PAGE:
Biological research has traditionally been reductionistic in its approach, meaning it dissected biological systems into their constituent parts and studied them in isolation. Although this approach led to significant progress in the field, it was not without limitations. After all, biological systems essentially constitute highly complex integrated networks, and health and disease are functions of the changing dynamics of these networks. Thus came about the need for a more holistic and antireductionistic approach, which led to the introduction of the systems concept in biology. Another advantage of this strategy is its hypothesis-free unbiased approach rather than a hypothesis-driven study aiming to prove or disprove its postulations. The study of systems biology as a distinct discipline was launched far back in 1966 by systems theorist Mihajlo Mesarovic, but the real thrust came in the 1990s with the birth of functional genomics, making large quantities of high-quality data available, and the explosion of computing power, allowing the possibility of more realistic models. From the beginning of the 21st century, it has been used in a plethora of biological contexts and has transformed biological science.

Modern systems biology is essentially interdisciplinary, tying molecular biology, the omics, bioinformatics and non-biological disciplines like computer science, engineering, physics, and mathematics together (as evident from the image above). The computational approaches in systems biology apply a wide spectrum of mathematical formalisms across different scales, ranging from data-driven top-down methods to model-driven bottom-up methods, and from static qualitative models to dynamic quantitative models. The knowledge of systems biology also guides the better designing of tools for synthetic biology, often referred to as the sister discipline of systems biology. Synthetic biology helps to construct artificial tools to achieve particular biological functions. This often involves microbial engineering to aid bioremediation, biodegradation, bioproduction, and bioconversion, resulting in industrial enzymes, therapeutic proteins, chemicals, small molecular pharmaceuticals, biofuels and biomaterials.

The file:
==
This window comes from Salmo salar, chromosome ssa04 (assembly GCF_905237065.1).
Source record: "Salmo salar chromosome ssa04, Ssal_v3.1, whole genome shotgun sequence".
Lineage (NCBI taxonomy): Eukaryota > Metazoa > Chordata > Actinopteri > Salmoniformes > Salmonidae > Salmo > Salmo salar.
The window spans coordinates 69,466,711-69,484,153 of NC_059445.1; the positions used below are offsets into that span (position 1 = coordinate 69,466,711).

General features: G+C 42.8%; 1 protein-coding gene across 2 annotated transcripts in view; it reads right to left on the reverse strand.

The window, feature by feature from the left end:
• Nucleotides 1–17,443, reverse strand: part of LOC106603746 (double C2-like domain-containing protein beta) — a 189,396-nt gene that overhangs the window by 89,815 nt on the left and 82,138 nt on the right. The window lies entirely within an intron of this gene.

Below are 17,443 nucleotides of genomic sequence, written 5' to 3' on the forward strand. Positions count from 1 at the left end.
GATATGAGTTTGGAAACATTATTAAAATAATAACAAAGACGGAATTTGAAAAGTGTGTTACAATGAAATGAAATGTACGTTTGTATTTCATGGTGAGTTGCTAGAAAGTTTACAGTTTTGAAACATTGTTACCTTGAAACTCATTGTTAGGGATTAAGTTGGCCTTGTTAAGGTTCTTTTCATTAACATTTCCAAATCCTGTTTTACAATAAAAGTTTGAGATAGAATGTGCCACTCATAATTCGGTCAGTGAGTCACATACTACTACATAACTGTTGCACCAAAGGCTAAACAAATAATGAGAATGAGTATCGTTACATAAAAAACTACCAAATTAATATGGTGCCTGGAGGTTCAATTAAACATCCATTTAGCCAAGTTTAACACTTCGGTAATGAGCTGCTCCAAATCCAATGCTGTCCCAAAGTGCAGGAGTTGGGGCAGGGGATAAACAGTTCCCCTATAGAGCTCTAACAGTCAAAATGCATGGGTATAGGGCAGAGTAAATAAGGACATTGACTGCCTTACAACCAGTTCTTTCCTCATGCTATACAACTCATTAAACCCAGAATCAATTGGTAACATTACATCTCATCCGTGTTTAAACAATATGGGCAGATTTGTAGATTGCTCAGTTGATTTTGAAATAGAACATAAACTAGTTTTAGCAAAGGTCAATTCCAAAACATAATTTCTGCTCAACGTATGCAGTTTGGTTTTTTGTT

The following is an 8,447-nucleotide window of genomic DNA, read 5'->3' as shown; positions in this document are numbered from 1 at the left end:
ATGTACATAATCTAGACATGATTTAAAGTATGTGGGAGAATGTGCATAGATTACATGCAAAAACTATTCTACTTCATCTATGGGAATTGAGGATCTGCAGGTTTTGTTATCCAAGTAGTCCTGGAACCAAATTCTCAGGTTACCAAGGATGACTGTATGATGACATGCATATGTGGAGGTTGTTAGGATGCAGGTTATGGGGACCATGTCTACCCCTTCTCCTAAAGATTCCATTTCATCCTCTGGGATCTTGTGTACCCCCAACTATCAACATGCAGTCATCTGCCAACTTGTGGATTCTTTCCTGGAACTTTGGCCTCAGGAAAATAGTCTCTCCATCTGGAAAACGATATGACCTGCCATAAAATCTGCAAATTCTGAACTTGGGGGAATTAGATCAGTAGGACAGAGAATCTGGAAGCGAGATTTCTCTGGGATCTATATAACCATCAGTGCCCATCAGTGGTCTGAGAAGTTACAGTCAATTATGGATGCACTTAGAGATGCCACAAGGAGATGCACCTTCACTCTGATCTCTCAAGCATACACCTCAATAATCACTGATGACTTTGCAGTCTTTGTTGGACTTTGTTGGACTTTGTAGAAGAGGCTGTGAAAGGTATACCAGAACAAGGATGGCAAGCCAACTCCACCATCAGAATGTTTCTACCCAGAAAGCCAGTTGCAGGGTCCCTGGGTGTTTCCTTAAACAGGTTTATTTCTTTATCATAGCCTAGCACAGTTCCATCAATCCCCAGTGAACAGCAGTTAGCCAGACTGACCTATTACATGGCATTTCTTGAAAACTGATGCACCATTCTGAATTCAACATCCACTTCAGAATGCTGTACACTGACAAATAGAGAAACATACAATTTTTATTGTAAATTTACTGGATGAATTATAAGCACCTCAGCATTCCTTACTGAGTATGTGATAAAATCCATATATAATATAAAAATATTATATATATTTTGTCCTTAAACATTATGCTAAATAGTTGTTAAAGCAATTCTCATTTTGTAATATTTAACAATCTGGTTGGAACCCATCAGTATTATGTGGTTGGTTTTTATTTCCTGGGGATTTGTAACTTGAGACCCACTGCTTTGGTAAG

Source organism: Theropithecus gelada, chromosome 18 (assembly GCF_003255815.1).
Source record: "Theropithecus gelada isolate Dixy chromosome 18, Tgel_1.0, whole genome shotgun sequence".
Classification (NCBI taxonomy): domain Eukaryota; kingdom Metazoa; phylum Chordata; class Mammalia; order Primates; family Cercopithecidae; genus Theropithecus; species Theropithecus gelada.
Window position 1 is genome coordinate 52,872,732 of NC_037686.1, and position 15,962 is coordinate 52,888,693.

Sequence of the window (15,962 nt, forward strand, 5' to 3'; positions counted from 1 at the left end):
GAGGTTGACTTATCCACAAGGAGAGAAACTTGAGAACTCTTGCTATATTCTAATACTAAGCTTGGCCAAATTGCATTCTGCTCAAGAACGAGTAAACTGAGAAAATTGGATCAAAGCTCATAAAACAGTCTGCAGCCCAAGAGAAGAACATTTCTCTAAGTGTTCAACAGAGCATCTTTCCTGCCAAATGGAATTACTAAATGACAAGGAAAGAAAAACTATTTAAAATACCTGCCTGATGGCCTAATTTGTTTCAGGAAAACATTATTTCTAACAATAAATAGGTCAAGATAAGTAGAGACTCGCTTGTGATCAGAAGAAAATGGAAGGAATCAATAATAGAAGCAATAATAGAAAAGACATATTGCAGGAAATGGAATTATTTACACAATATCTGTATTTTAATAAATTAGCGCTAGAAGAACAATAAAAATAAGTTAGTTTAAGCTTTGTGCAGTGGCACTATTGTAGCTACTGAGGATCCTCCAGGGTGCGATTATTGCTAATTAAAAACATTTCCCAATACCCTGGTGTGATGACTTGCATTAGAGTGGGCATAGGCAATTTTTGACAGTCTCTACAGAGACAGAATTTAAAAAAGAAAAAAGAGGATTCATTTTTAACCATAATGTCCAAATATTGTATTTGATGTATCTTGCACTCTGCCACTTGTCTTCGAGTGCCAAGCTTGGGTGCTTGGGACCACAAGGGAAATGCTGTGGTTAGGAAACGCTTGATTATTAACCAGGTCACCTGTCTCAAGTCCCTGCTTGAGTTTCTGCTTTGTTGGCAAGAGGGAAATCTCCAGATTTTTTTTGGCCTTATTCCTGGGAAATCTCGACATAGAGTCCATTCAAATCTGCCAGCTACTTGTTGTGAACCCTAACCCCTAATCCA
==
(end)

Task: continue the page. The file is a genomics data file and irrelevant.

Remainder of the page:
Till the last decade, its applications of systems biology were mostly limited to academic laboratories, but presently it is rapidly moving to the clinic. Research shows that since the 1990s, the one area that has seen the maximum and most consistent rise in the application of systems biology is medical research, more specifically involving vaccines, diseases (including cancer), and drugs. The advent of systems biology has also resulted in a shift in the biomedical scene from the trial-and-error-based medicine to P4 (predictive, preventive, personalized, and participatory) medicine and introduced the concept of systems medicine. Broadly speaking, the emerging applications of systems biology are in the development of pathway-based biomarkers, global genetic interaction maps, systems approaches to identify disease genes, and stem cell systems biology.

Despite its early successes, there are challenges galore for this relatively young field. The very premise of systems biology drives scientists to combine large-scale multi-omics data, i.e., the combination of genomics, transcriptomics, proteomics, metabolomics, epigenomics, pharmacogenomics, glycomics, lipidomics, interactomics, phenomics, fluxomics, biomics, etc. to create a more holistic understanding. However, true multi-omics integration is still challenging as many specific analytical tools and experimental designs used for individual omics do not sufficiently allow comparisons or intelligent integration across multiple omics disciplines. Also, there exists a lack of adequate purpose-built databases and analytic tools like pathway and data visualization tools. Besides, there are various questions arising about the true utility of the multi-omics approach as they have hardly yielded any significant groundbreaking results or mechanistic insights till now. Notably, it receives limited funding, enjoys limited connectivity and collaboration between professionals of different omics disciplines, and is yet to gain traction with the public. Other major flaws with systems biology lie in the calibration of computational models and that it lacks a clear account of what biological systems are. Therefore, transcending these challenges is the way forward for this already booming discipline.